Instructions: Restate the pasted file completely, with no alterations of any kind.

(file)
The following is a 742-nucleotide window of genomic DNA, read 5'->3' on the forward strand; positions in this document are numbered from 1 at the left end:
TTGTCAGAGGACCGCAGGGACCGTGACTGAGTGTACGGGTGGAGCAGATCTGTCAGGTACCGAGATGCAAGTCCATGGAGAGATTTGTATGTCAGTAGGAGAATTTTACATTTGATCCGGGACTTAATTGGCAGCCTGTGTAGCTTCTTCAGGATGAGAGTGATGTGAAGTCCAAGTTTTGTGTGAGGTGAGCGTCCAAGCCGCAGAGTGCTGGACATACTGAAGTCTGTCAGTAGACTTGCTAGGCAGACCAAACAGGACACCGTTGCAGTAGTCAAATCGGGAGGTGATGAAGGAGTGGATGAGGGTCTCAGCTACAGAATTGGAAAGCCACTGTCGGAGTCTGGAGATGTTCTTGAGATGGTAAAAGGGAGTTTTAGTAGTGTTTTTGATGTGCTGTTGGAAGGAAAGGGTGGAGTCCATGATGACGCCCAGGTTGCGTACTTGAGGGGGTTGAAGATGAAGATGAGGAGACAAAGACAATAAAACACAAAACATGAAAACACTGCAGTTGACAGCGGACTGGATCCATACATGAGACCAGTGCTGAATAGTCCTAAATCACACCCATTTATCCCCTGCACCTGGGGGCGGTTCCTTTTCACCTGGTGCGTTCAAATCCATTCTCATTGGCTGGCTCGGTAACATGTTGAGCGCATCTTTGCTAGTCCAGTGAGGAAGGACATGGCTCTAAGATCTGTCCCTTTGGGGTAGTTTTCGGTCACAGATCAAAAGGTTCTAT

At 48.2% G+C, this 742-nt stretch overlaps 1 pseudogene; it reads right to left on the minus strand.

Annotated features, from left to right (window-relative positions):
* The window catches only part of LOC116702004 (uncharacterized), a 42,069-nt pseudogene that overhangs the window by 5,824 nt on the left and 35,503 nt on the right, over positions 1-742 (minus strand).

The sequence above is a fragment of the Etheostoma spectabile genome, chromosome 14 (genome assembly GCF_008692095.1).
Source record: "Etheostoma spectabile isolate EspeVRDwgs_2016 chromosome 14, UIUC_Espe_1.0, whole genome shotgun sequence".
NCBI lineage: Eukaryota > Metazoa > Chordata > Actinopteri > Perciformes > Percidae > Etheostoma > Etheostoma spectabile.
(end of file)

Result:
The following is a 742-nucleotide window of genomic DNA, read 5'->3' on the forward strand; positions in this document are numbered from 1 at the left end:
TTGTCAGAGGACCGCAGGGACCGTGACTGAGTGTACGGGTGGAGCAGATCTGTCAGGTACCGAGATGCAAGTCCATGGAGAGATTTGTATGTCAGTAGGAGAATTTTACATTTGATCCGGGACTTAATTGGCAGCCTGTGTAGCTTCTTCAGGATGAGAGTGATGTGAAGTCCAAGTTTTGTGTGAGGTGAGCGTCCAAGCCGCAGAGTGCTGGACATACTGAAGTCTGTCAGTAGACTTGCTAGGCAGACCAAACAGGACACCGTTGCAGTAGTCAAATCGGGAGGTGATGAAGGAGTGGATGAGGGTCTCAGCTACAGAATTGGAAAGCCACTGTCGGAGTCTGGAGATGTTCTTGAGATGGTAAAAGGGAGTTTTAGTAGTGTTTTTGATGTGCTGTTGGAAGGAAAGGGTGGAGTCCATGATGACGCCCAGGTTGCGTACTTGAGGGGGTTGAAGATGAAGATGAGGAGACAAAGACAATAAAACACAAAACATGAAAACACTGCAGTTGACAGCGGACTGGATCCATACATGAGACCAGTGCTGAATAGTCCTAAATCACACCCATTTATCCCCTGCACCTGGGGGCGGTTCCTTTTCACCTGGTGCGTTCAAATCCATTCTCATTGGCTGGCTCGGTAACATGTTGAGCGCATCTTTGCTAGTCCAGTGAGGAAGGACATGGCTCTAAGATCTGTCCCTTTGGGGTAGTTTTCGGTCACAGATCAAAAGGTTCTAT

At 48.2% G+C, this 742-nt stretch overlaps 1 pseudogene; it reads right to left on the minus strand.

Annotated features, from left to right (window-relative positions):
* The window catches only part of LOC116702004 (uncharacterized), a 42,069-nt pseudogene that overhangs the window by 5,824 nt on the left and 35,503 nt on the right, over positions 1-742 (minus strand).

The sequence above is a fragment of the Etheostoma spectabile genome, chromosome 14 (genome assembly GCF_008692095.1).
Source record: "Etheostoma spectabile isolate EspeVRDwgs_2016 chromosome 14, UIUC_Espe_1.0, whole genome shotgun sequence".
NCBI lineage: Eukaryota > Metazoa > Chordata > Actinopteri > Perciformes > Percidae > Etheostoma > Etheostoma spectabile.